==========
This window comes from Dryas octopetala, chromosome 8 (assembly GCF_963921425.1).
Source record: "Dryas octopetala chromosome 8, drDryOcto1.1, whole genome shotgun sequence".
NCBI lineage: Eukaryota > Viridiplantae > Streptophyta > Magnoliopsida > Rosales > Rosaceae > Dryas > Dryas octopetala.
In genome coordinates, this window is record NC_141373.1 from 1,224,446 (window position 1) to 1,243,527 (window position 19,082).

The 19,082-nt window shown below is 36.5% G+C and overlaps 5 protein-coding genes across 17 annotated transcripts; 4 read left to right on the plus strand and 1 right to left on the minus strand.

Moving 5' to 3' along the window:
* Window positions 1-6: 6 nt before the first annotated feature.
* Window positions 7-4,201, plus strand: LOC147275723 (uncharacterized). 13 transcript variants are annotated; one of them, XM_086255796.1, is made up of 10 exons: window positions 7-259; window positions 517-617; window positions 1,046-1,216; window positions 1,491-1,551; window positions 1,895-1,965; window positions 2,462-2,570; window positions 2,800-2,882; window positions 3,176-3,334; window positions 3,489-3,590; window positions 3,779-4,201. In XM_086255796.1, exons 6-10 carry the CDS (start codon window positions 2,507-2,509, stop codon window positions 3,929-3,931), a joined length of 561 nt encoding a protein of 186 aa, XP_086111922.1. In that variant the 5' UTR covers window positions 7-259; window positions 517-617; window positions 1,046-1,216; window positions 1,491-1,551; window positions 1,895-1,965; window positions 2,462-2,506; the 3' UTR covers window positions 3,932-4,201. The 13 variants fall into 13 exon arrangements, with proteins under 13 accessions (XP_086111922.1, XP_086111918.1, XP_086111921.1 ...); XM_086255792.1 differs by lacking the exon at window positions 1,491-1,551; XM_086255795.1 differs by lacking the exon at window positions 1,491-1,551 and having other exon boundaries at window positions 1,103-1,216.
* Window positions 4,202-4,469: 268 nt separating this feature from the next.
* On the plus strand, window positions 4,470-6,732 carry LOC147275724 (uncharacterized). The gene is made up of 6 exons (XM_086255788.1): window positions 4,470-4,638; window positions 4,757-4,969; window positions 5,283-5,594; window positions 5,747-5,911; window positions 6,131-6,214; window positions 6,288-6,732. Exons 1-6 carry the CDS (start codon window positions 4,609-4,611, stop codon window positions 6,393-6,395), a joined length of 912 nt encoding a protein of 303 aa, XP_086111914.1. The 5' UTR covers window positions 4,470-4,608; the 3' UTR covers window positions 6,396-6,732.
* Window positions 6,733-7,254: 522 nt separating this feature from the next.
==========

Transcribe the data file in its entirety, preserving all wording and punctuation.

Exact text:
This window comes from Dryas octopetala, chromosome 8 (assembly GCF_963921425.1).
Source record: "Dryas octopetala chromosome 8, drDryOcto1.1, whole genome shotgun sequence".
NCBI lineage: Eukaryota > Viridiplantae > Streptophyta > Magnoliopsida > Rosales > Rosaceae > Dryas > Dryas octopetala.
In genome coordinates, this window is record NC_141373.1 from 1,224,446 (window position 1) to 1,243,527 (window position 19,082).

The 19,082-nt window shown below is 36.5% G+C and overlaps 5 protein-coding genes across 17 annotated transcripts; 4 read left to right on the plus strand and 1 right to left on the minus strand.

Moving 5' to 3' along the window:
* Window positions 1-6: 6 nt before the first annotated feature.
* Window positions 7-4,201, plus strand: LOC147275723 (uncharacterized). 13 transcript variants are annotated; one of them, XM_086255796.1, is made up of 10 exons: window positions 7-259; window positions 517-617; window positions 1,046-1,216; window positions 1,491-1,551; window positions 1,895-1,965; window positions 2,462-2,570; window positions 2,800-2,882; window positions 3,176-3,334; window positions 3,489-3,590; window positions 3,779-4,201. In XM_086255796.1, exons 6-10 carry the CDS (start codon window positions 2,507-2,509, stop codon window positions 3,929-3,931), a joined length of 561 nt encoding a protein of 186 aa, XP_086111922.1. In that variant the 5' UTR covers window positions 7-259; window positions 517-617; window positions 1,046-1,216; window positions 1,491-1,551; window positions 1,895-1,965; window positions 2,462-2,506; the 3' UTR covers window positions 3,932-4,201. The 13 variants fall into 13 exon arrangements, with proteins under 13 accessions (XP_086111922.1, XP_086111918.1, XP_086111921.1 ...); XM_086255792.1 differs by lacking the exon at window positions 1,491-1,551; XM_086255795.1 differs by lacking the exon at window positions 1,491-1,551 and having other exon boundaries at window positions 1,103-1,216.
* Window positions 4,202-4,469: 268 nt separating this feature from the next.
* On the plus strand, window positions 4,470-6,732 carry LOC147275724 (uncharacterized). The gene is made up of 6 exons (XM_086255788.1): window positions 4,470-4,638; window positions 4,757-4,969; window positions 5,283-5,594; window positions 5,747-5,911; window positions 6,131-6,214; window positions 6,288-6,732. Exons 1-6 carry the CDS (start codon window positions 4,609-4,611, stop codon window positions 6,393-6,395), a joined length of 912 nt encoding a protein of 303 aa, XP_086111914.1. The 5' UTR covers window positions 4,470-4,608; the 3' UTR covers window positions 6,396-6,732.
* Window positions 6,733-7,254: 522 nt separating this feature from the next.